One of the core skills that leaders need today is the ability to influence. Back in the day, an autocratic style of leadership was the norm; however, no leader who wants to take her or his team forward will get far with this strategy anymore.
Leading teams requires a different skill set with influence at its core. The ability to influence others is a critical competency frequently identified in all top performers; not only the leaders of a team.
Learning to increase your ability to influence others will make a big difference to both your personal career success and the results your team deliver too.
Before we start to share the vital influencing strategies to master, let’s take a step back and view this topic holistically.
Influence as a competency is the ability to affect the character, development, or behaviour of someone or something, and it’s important to remember that influence can be both positive and negative too.
Remember influence has its foundation in communication and no matter what we might think we are always communicating.
In a workplace setting influence and organisational awareness go hand in hand, understanding who the key decision makers are, where the power base sits and, critically who holds it, will allow you to be strategic in your influencing approach.
Seth Godin the New York Times best-selling author and award-winning blogger consistently shares the message that human beings are desperate to be both led and inspired to a cause they can, ‘buy into’.
In a previous post about what our employees truly want, we shared how engaged our teams are, and being inspirational is a positive way to motivate a team towards new behaviours.
Being inspirational is a vehicle to encourage others to accomplish a shared goal by appealing to
their values, beliefs and emotions.
Though being inspirational isn’t the most common influencing strategy, it has incredible power.
Interestingly the more you understand your team’s drivers, the more successful you will be with your inspiration strategy, as they already see you as a trusted advisor, so your suggestions are more likely to be actioned too.
Historically being flexible wasn’t always something leaders embraced! My way or the high way and all that: However, we now live in very different times.
The World Wide Web, availability of anything we want at the click of a mouse, and more choice than we can comprehend, fosters the flexible approach.
I started my career in a scientific organisation, not surprising with a degree in Chemistry. Consequently, over the years I have coached and trained many individuals on the technical spectrum.
I admit it; I am a data freak too, and logic does play a part in many of my decisions. I am also aware that logic and reasoning as an influencing strategy is standard practice too.
Do not limit yourself to your preferred influencing trait. Many leaders rely too much on reasoning, i.e. the use of facts, stats and logical arguments to influence others.
It’s the most frequently used tactic, and it can be useful. However, sometimes it falls short because sometimes rational arguments just ‘ain’t gonna work’ in a situation.
This is especially so when it’s emotionally charged, and the impact of a change might hit your employees at a values level.
Being Consistently Influential
Change rarely happens overnight, and if you think that deploying one influencing strategy a couple of times will deliver what you want, you will be sorely disappointed.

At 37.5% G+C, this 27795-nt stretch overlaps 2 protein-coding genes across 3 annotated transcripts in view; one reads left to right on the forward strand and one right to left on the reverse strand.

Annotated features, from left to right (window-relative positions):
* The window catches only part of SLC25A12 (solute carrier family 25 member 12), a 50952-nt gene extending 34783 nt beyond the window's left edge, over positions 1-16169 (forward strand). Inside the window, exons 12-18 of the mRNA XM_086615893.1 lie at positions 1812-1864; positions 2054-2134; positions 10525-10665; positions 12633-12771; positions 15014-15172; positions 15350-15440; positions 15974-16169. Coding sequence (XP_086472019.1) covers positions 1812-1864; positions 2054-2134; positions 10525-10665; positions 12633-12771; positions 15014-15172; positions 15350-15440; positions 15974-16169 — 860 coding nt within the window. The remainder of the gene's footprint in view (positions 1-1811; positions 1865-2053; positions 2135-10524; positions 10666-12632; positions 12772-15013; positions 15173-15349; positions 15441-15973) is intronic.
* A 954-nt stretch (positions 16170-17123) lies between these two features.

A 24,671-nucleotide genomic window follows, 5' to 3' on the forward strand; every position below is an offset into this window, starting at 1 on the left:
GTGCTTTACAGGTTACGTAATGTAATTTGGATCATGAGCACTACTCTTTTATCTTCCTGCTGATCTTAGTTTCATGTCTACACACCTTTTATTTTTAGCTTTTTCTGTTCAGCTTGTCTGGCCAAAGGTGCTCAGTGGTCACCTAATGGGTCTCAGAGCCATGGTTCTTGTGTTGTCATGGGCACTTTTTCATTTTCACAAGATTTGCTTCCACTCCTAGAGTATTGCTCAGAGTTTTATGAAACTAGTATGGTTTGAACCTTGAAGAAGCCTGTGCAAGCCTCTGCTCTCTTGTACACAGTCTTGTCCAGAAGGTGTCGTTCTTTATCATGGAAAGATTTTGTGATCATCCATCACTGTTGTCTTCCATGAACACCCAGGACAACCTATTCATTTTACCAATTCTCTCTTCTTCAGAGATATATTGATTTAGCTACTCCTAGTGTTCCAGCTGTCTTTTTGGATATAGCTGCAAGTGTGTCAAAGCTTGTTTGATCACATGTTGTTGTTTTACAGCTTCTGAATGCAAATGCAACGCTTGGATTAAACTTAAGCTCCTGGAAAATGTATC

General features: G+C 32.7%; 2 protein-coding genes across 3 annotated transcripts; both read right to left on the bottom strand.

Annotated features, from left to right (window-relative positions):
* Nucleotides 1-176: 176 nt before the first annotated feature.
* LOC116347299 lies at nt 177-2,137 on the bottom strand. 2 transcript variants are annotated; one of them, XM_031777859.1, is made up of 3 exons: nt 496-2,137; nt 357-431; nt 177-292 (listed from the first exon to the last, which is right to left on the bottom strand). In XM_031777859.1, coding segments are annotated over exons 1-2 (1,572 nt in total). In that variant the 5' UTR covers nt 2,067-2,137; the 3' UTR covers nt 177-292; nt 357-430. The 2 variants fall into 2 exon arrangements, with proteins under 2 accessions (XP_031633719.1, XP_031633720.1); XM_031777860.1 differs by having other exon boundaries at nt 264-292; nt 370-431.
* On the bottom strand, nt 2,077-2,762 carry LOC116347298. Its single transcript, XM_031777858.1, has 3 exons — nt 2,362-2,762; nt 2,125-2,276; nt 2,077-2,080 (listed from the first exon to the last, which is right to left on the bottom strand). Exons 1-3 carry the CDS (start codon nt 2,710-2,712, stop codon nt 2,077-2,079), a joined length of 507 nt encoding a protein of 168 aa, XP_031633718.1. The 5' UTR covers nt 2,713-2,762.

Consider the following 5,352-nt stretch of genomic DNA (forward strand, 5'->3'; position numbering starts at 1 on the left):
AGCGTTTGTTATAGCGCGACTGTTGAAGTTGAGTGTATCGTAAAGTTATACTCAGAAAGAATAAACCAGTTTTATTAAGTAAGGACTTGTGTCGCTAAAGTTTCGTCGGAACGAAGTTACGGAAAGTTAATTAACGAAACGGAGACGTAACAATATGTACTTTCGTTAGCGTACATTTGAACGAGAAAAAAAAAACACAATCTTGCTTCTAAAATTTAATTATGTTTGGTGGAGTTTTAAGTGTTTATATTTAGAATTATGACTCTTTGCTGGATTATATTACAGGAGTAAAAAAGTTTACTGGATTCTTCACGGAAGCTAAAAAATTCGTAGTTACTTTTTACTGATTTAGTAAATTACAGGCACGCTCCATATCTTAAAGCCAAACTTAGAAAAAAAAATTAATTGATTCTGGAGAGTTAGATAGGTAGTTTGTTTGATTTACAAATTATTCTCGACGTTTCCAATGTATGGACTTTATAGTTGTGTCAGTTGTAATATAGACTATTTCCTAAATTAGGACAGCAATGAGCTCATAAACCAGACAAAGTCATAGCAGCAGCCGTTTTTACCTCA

In his book, The Psychology of Influence and Persuasion, Professor Robert Cialdini highlights six specific influencing strategies available to every human being on the planet.
One of the most critical is commitment and consistency; please remember influencing is not a single-point event; its power lies in delivery over time.
If you wait for the point in time where you need to influence someone to start to establish your credibility and build a relationship, you’re a little late. If anything, you risk losing credibility and consequently any influence you might have too.
Being a Fabulous Communicator
Though influence is often identified as one aspect of communication, being a great communicator is a foundational element of any individual who is recognised as being influential.
Let’s face facts: if you don’t ask great questions or listen to the response and alter your response accordingly, you’ll never get off the starting line when it comes to being an influential leader.
Influence is always based on a two-way conversation. It’s not about suggesting a different tack or approach and expecting a team or individual to jump with joy and say; “of course let’s do it, why didn’t I think of that before?”
Considering this two-way approach, it’s essential to:
- Use open and closed questions to gain understanding
- ….. and consult and collaborate.
Influencing should never happen in isolation. As a leadership coach and facilitator, I have learnt over time that successful influence occurs when you also are willing to be influenced too.
This is where a consultative and collaborative approach is vital if you truly want to ‘be influential’.
Asking another person to suggest improvements or help plan a proposed activity can make all the difference between influencing working or not; and after all, we all want the best result possible don’t, we?
Combine this with a collaborative style, and you will take your influencing to a new level.
About blue pea POD
At blue pea POD, we are in the business of enabling leaders and organisations understand who they are, their identity and purpose, creating the profitable future they desire now.
Blue Pea POD works internationally with a client base that includes the FMCG, Retail, and Pharmaceuticals sectors. You can subscribe to our podcast here and then if you would like to find out more about how we can help you get in contact here. Or call +44(0) 845 123 1280